How Raspberry Pi taught British tech to be world-class

That's not to say that Britain isn't contributing its fair share of names to the tech space - just look at ARM and Imagination Technologies - but if we want to be truly world-beating, it's up to the new generation to learn the necessary skills to do so. And it's up to Raspberry Pi to help get them there.

"I don't think we necessarily need to think we need to be slamming a Microsoft out the door every ten years," says Upton. "If you look at Israel, it doesn't grow a lot of large hi-tech firms, but it's very, very good at growing small hi-tech firms and selling them to large American high tech firms."

Still, Microsofts or no Microsofts, there remains an unshakable cynicism in the British attitude that runs through the veins of the industry. "There's almost a sense sometimes in the funding markets in the US where people are keen to fund because they don't want to risk being the one who missed out," says Upton.

Eben Upton

Upton's inspiration? The BBC Micro, of course

"People will invest because they don't want to be the one who's turning down the next Instagram. Where in the UK, maybe people don't do this because they don't want to be the guy who put money into the dog. It's always that difference in outlook between Britain and the US."

This is just the beginning

As for Pi, what do Upton and his team have planned for the horizon? "More focus on the user experience," he tells us. So far Pi has excelled in targeting the more tech savvy children as well as those with more computer-literate parents. But The Raspberry Pi crew want to tap into the wider audience.

"If all we do is get all the kids who are kind of tech savvy anyway and that way inclined, yeah it will help a little bit, but the worry is that if you do that all you're doing is robbing physics and maths, you're just moving the partitions around in this pool of usual suspects," says Upton.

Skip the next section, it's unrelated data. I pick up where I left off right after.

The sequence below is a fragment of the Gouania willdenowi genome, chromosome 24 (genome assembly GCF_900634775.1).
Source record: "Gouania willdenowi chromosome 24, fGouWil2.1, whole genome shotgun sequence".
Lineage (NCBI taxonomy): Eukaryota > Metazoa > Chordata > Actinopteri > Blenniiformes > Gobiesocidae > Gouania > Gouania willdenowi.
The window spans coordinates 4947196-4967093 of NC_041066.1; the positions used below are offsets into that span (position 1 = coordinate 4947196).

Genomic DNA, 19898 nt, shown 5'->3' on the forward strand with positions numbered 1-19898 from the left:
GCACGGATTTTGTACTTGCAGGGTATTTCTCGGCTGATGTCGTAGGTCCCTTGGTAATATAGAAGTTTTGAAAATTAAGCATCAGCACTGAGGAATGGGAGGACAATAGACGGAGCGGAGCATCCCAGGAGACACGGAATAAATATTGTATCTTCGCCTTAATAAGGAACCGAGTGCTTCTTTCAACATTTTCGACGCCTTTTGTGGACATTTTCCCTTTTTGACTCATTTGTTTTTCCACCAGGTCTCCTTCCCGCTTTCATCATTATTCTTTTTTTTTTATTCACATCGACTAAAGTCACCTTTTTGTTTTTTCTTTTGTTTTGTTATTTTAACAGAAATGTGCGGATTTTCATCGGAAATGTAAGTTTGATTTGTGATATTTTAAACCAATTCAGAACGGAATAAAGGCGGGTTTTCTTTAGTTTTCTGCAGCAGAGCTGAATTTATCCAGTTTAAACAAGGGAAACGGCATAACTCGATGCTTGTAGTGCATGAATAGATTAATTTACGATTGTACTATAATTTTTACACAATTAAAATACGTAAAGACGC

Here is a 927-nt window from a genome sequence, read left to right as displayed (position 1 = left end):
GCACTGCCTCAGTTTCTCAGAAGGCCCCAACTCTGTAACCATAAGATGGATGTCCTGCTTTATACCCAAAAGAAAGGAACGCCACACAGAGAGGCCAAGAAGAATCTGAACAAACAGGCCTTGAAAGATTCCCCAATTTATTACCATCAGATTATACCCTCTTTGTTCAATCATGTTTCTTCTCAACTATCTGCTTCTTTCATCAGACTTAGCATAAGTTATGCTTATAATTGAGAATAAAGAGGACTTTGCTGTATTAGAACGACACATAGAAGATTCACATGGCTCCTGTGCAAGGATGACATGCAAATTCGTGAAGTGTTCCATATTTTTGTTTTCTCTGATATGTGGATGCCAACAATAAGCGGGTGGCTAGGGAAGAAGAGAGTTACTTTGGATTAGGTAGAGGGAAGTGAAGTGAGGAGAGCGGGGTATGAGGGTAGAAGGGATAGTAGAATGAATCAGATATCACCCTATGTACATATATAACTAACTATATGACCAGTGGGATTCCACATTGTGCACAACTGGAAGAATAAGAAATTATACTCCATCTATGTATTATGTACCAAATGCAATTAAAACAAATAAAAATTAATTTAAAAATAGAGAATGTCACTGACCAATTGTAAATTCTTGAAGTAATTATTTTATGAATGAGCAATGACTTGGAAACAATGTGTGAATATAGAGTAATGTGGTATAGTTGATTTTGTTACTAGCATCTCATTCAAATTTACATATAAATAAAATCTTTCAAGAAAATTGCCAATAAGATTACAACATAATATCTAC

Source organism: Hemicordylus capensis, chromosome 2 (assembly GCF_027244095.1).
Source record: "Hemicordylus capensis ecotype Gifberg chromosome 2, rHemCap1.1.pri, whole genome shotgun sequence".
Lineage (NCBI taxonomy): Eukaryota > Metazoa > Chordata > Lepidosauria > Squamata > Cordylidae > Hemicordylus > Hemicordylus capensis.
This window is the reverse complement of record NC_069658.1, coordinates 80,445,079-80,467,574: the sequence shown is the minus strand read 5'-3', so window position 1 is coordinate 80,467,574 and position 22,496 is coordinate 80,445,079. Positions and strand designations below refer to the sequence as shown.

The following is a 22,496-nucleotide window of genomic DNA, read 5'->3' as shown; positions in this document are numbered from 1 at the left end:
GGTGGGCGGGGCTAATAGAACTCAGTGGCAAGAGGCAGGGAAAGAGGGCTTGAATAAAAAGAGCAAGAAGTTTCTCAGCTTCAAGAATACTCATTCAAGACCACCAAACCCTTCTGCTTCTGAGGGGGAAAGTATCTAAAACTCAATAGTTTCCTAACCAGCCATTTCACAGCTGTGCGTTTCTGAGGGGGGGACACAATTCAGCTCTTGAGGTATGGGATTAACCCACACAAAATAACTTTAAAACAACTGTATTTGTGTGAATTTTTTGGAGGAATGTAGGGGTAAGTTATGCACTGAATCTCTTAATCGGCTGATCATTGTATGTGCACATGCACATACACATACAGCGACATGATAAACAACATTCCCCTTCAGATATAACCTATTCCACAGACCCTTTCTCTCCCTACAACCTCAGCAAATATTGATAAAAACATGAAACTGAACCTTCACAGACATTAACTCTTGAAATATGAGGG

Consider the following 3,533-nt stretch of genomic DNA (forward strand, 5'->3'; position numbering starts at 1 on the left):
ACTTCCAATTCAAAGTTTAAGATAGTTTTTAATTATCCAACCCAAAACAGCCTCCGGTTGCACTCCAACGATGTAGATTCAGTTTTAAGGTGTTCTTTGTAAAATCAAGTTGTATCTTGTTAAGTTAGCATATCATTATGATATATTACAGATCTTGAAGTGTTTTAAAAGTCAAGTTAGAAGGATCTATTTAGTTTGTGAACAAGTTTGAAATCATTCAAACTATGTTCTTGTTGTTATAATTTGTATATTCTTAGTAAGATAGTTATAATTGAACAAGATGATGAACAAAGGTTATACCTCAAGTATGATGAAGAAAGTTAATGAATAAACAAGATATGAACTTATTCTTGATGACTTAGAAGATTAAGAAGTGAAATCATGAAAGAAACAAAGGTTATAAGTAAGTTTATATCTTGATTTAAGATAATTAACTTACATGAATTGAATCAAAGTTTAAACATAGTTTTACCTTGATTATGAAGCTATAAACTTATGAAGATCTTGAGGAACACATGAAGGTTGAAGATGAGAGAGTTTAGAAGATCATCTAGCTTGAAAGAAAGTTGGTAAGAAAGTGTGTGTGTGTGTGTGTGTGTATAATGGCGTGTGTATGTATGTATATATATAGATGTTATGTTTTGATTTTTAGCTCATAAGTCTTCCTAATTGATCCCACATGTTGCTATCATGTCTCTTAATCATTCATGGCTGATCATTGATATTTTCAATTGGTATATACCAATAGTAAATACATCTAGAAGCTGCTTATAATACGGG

By making a more polished product at both the hardware and software level, Upton is convinced that Pi can bag those who are still slipping through the net.

But can the true success of Raspberry Pi ever be measured? "It's fun to measure it by volume," says Upton, "but in the educational mission we're only going to know in five or ten years time when we see whether we've manage to get a significant number of kids interested."

As Raspberry Pi and the new curriculum stand hand in hand, ushering in tomorrow's tech pioneers, we can only be optimistic that this is just the start of something much bigger for British technology.

Hugh Langley

Hugh Langley is the ex-News Editor of TechRadar. He had written for many magazines and websites including Business Insider, The Telegraph, IGN, Gizmodo, Entrepreneur Magazine, WIRED (UK), TrustedReviews, Business Insider Australia, Business Insider India, Business Insider Singapore, Wareable, The Ambient and more.

Hugh is now a correspondent at Business Insider covering Google and Alphabet, and has the unfortunate distinction of accidentally linking the TechRadar homepage to a rival publication.